This past Wednesday, CNN aired a documentary, Death Grip: Inside Pro Wrestling, and took an in-depth look at drug use in the world of professional wrestling.

SLAM! Wrestling wrote a recap of the show and we asked our readers to give us their thoughts. We received some well-thought, well-written responses. The following is what you had to say. Thanks to everyone who submitted their thoughts.


I think the article was well written and will watch the replay this weekend.

I am and I will always be a fan of Chris Benoit. Yes, I was horrified by what he had done, but more to the point, I feel for the way the whole situation was handled. My issue is with the way the McMahons have decided that any and all signs of Chris should be eradicated from the WWE.

That act alone shows their true colors. You do not treat a family member that way and I think that all the trouble they go to to show them as a big happy family is a waste of time.

Instead of admitting that yes, Chris had problems, he was still a part of their family, and they would not abandon him, they not only abandoned him, they treated his memory as so much dirt to be swept away.

Thanks for letting me vent.


Somebody should make a movie about (Tom Billington) so they can see how he is now.

Mary Largen

In this article you wrote:

“He (Vince McMahon) then makes an interesting point in saying that if Benoit essentially had Alzheimer’s, then how could he function as a wrestler and go to the airport, things like that.” While it might be an interesting point, its also a misleading point.

Alzheimer’s, like any other form of dementia, is a progressive disease. Victims of it do not just wake up one morning and not know who they are. Memory loss is a slow and gradual process. All cognitive and functional abilities decline slowly over time. So do motor skills, and at different rates. That process of deterioration does not change, regardless of the age at which the patient is first diagnosed.

I know this because I have an 85-year-old Alzheimer’s patient grandmother who was first diagnosed at age 65. I have watched that process unfold every day of my life since I was a child. So to suggest Chris Benoit couldn’t have functioned physically or mentally at a seemingly normal level while deteriorating mentally at the same time is preposterous!

Bottom line with Vince McMahon is that he’s angry with Chris Benoit for bringing negative attention to his company, for shining a light on the cesspool within. He feels threatened and he’ll never forgive Benoit for that. That’s why he characterizes him as a monster, rather than as a good person who did a monstrous deed. And he will continue to reject any and all mitigating facts that could explain the deed in any other terms other than the act of a monster. You just watch and see.

Drucilla Cote

I found your article to be well written and very informative. I did not get to see the show but maybe I will get to see the rerun of it (yesterday).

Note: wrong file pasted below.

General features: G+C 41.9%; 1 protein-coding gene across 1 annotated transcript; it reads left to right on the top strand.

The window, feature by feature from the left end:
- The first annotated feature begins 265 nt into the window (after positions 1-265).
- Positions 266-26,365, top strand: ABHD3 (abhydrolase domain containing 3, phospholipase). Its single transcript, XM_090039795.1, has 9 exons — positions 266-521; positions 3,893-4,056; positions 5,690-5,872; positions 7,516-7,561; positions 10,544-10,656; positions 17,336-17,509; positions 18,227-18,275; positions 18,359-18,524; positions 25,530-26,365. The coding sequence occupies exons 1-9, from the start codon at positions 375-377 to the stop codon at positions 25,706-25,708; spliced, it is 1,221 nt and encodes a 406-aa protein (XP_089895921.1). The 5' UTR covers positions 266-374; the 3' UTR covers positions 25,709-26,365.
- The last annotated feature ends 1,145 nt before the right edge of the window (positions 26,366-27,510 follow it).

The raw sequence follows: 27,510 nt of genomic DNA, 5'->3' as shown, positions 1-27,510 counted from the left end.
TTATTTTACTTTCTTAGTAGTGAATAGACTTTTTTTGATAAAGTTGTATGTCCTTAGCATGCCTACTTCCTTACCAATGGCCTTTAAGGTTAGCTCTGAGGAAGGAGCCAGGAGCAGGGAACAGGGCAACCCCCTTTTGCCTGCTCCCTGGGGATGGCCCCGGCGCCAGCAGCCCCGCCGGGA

There is one question I have not found an answer to yet. I heard that the disposition of Chris Benoit’s estate was being held up because of not knowing who he killed first, his wife or his son. I heard that if he killed his wife first that the whole estate went to her side of the family but if he killed his son first the estate would go to Chris’s dad, so who was killed first?

Tom Byrd

The Sports Legacy Institute’s findings on Benoit’s brain injury could be a partial out for the McMahons in terms of culpability. They could say the increased impact risk from the high flying wrestling style was previously unknown in the industry. And now that it is, they’re doing everything they can to minimize the risk. That would make them come off smelling like roses. But nooooo… Vince McMahon is so rabid in his refusal to take responsibility for ANYTHING in life, he’d prefer to demonize Chris Benoit rather than solve the problem.

How sad for the people who work for him.

Paul O.

I didn’t have an opportunity to see the CNN special until after John Cena’s segment had been edited. And, after seeing it, I was frankly appalled at how successful WWE has been in turning the Cena segment into a distraction from the important issues addressed in that documentary. Whether Cena said “absolutely not,” or “I can’t tell you I haven’t” to the question “Have you ever used steroids?” is unimportant. Photos from his days in bodybuilding and as Prototype in UPW totally put the lie to his denial anyway. End of story. But the little tempest in a teapot has now overshadowed how badly Vince McMahon came across in the interview, the SLI findings on Chris Benoit, and the criticisms of the WWE Wellness Policy. To me, the WWE effort that went into accomplishing this feat reeks of desperation.